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Vietnam listed among countries with low English proficiency

Wednesday, December 03, 2014, 10:18 GMT+7

Vietnam is among the group of countries which have “low proficiency” in the 2014 EF English Proficiency Index, the Switzerland-based international education company Education First (EF) announced at a press conference in Hanoi on Monday.

The firm’s annual index, which is in its fourth edition, ranks a total of 63 countries and territories.

To create the ranking, EF used test data from 750,000 adults, aged 18 and above.

According to the index, Denmark, the Netherlands and Sweden top the 2014 ranking and were included in the “very high proficiency” group with scores of 69.30, 68.98 and 67.80, respectively.

Vietnam ranks 33/63 countries and territories across the globe and 9/14 in Asia with a score of 51.57.

The 2014 EF English Proficiency Index also points out Hanoi and Ho Chi Minh City have higher English proficiency than other parts of Vietnam.

Moreover, Vietnamese women speak English significantly better than Vietnamese men, according to the index.

The numbers show a drop in Vietnam’s position in the index since last year, when the country ranked 28/60 countries with a score of 52.27.

Positive signals

However, according to the index, although average adult English proficiency in Vietnam is low, skill levels have improved rapidly in the last seven years.

Vietnam is among three Southeast Asian countries, besides Indonesia and Thailand, which were some of the most-improved in the world during the period.

English proficiency has risen across all Vietnamese ages, and there is no spike in English proficiency among younger adults or mid-career adults, as there is in other countries.

The 2014 EF English Proficiency Index also recorded that Vietnam has made significant headway in English language education, and the government intends to further that progress.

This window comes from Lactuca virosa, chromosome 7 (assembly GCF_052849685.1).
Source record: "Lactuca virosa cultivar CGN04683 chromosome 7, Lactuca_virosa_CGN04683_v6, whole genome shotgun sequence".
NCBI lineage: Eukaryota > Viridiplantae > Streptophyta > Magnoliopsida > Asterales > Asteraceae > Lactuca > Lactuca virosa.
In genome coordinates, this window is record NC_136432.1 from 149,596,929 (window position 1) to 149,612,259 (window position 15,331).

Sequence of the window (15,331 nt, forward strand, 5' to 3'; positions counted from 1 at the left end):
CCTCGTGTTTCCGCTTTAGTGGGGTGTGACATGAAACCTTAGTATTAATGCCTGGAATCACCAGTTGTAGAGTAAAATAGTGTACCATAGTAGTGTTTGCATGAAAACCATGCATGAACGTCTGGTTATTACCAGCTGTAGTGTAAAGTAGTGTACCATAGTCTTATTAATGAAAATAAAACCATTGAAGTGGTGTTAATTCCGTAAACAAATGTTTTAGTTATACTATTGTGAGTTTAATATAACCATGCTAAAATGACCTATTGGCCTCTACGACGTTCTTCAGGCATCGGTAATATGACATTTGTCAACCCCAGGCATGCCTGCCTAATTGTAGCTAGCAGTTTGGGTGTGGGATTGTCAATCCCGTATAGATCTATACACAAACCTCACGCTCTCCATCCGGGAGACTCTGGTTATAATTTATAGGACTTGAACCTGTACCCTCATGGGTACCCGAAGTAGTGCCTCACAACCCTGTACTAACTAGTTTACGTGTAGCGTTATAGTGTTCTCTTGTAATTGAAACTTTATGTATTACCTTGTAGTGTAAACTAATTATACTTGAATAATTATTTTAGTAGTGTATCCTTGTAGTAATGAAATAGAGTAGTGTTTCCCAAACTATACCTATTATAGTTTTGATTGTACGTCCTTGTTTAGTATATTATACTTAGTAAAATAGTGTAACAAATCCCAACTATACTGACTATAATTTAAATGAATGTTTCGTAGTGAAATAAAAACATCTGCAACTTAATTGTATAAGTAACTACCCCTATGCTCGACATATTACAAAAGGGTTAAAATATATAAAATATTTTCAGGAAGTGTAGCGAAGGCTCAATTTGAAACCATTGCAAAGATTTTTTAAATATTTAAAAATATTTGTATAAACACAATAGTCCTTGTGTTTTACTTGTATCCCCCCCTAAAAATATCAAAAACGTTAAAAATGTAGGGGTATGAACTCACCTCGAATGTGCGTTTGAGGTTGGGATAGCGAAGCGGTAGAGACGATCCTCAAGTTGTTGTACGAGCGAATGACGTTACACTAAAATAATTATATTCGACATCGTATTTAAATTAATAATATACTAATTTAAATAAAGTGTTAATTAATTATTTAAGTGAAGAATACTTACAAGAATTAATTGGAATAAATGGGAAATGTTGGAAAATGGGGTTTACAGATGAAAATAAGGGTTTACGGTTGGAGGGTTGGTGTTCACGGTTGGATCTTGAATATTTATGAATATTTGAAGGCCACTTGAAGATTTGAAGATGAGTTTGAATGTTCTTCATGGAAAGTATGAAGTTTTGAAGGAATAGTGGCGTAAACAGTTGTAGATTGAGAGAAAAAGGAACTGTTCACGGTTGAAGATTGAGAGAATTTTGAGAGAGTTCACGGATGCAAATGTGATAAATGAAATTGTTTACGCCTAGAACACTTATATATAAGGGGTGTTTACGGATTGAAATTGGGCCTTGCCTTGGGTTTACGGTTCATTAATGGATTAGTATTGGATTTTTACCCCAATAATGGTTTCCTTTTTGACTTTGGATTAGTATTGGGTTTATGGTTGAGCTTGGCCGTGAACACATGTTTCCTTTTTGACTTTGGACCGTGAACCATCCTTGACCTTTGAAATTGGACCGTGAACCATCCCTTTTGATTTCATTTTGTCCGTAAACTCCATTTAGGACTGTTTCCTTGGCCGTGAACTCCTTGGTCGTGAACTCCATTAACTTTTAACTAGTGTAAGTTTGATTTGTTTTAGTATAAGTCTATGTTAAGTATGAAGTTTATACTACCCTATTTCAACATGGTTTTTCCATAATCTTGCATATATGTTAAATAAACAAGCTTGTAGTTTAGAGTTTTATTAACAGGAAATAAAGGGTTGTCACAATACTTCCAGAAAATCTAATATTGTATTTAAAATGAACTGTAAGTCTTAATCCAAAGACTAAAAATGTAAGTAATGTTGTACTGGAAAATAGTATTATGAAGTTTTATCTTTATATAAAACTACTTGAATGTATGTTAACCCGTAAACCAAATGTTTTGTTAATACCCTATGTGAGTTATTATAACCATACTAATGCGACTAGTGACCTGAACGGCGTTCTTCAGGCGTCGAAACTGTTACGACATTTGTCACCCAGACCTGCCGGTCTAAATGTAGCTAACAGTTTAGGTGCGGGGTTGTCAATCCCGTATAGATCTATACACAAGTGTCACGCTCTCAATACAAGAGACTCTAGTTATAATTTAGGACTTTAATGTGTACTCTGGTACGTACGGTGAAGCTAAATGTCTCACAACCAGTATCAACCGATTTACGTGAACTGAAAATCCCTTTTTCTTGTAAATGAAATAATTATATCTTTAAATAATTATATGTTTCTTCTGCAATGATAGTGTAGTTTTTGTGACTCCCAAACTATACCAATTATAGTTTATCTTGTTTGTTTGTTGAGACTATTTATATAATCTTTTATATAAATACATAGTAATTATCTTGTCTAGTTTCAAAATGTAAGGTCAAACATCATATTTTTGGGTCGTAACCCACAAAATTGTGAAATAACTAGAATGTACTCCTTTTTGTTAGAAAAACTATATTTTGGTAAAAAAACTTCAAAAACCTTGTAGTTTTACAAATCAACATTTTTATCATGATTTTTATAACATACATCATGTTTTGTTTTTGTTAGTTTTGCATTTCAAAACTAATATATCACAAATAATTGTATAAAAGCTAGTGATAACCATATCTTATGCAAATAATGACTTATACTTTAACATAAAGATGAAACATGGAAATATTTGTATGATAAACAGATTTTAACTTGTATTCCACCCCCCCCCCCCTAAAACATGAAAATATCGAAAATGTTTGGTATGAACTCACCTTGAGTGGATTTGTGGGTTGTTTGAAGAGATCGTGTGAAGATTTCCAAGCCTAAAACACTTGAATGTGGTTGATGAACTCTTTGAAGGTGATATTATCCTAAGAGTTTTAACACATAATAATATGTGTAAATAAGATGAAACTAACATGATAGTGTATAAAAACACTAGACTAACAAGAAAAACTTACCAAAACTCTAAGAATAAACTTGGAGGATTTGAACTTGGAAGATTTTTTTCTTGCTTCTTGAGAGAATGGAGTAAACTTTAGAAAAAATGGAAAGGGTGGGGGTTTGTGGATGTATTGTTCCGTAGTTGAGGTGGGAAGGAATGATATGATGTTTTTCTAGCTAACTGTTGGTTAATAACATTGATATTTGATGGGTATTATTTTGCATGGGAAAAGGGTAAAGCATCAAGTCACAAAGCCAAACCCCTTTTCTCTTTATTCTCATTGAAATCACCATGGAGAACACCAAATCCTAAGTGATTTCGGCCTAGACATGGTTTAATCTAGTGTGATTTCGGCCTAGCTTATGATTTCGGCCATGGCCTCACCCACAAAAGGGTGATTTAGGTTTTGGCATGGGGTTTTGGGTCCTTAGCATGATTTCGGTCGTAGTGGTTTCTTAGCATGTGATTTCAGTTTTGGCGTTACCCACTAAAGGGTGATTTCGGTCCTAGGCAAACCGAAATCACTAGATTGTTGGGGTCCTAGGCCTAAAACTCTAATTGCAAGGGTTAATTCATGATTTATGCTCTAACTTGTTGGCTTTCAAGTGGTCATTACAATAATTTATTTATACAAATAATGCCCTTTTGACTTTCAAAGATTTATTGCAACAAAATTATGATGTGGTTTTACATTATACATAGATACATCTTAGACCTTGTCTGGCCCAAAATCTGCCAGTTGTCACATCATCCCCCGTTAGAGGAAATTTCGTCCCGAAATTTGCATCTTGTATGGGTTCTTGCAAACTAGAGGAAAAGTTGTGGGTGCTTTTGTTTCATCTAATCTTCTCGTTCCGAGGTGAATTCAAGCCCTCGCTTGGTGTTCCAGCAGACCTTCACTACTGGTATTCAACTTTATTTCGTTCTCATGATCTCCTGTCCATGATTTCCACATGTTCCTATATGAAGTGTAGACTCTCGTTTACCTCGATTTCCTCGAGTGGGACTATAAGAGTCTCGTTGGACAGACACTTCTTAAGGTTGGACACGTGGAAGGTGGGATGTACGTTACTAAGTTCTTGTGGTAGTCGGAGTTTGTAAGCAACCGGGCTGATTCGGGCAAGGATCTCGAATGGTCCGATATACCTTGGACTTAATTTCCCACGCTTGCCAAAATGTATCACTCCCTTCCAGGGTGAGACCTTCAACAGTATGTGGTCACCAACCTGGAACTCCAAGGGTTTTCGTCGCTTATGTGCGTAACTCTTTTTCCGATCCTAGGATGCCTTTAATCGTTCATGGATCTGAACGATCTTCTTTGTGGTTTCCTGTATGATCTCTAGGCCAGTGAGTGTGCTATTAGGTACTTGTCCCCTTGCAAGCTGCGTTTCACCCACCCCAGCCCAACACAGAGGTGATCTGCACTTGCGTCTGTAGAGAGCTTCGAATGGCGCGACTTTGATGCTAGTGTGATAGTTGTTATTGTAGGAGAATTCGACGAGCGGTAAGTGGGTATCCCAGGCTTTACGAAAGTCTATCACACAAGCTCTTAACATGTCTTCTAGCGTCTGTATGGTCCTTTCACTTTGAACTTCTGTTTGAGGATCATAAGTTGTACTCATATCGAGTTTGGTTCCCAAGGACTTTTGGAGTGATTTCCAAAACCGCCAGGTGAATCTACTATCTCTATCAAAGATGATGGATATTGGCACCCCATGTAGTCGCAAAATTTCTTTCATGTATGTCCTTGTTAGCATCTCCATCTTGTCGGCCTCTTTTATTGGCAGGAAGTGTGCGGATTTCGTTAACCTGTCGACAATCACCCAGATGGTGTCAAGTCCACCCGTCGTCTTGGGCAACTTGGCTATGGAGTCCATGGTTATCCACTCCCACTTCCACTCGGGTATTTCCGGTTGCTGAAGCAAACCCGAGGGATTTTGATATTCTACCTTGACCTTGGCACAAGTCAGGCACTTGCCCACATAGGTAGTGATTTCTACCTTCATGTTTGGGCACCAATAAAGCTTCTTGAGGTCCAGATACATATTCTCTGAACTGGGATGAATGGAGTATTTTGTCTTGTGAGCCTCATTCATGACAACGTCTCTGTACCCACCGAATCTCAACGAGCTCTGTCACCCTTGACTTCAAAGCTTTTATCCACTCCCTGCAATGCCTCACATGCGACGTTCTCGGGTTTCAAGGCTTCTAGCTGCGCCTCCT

In 2008, the Vietnamese government passed Decision 1400, which declared that by 2020, “foreign languages [will be] a comparative advantage of development for Vietnamese people,” the index said.

“The government plans to spend 450 million USD between 2008 and 2020 on language learning, and 85% of that budget has been dedicated to teacher training,” the fourth edition of the EF English Proficiency Index wrote.

“English is the most important business language in the world. Vietnam, in the process of globalization, is committed to reforming language education to focus on teaching English for communication purposes,” the 2014 EF English Proficiency Index added, quoting Dr. Tu Anh Thi Vu, executive director of Vietnam’s National Foreign Languages Project 2020.

At the conference in Hanoi, Education First also gave advice for Vietnam in improving English proficiency, emphasizing training English teachers and creating an English environment for students.

“It’s a need to improve teachers’ English competence,” Minh Tran, EF’s academic cooperation and research manager, said.

“It’s not about technology, not about textbooks, it’s about teachers being the main factor that changes the English teaching and learning effectively,” he added.

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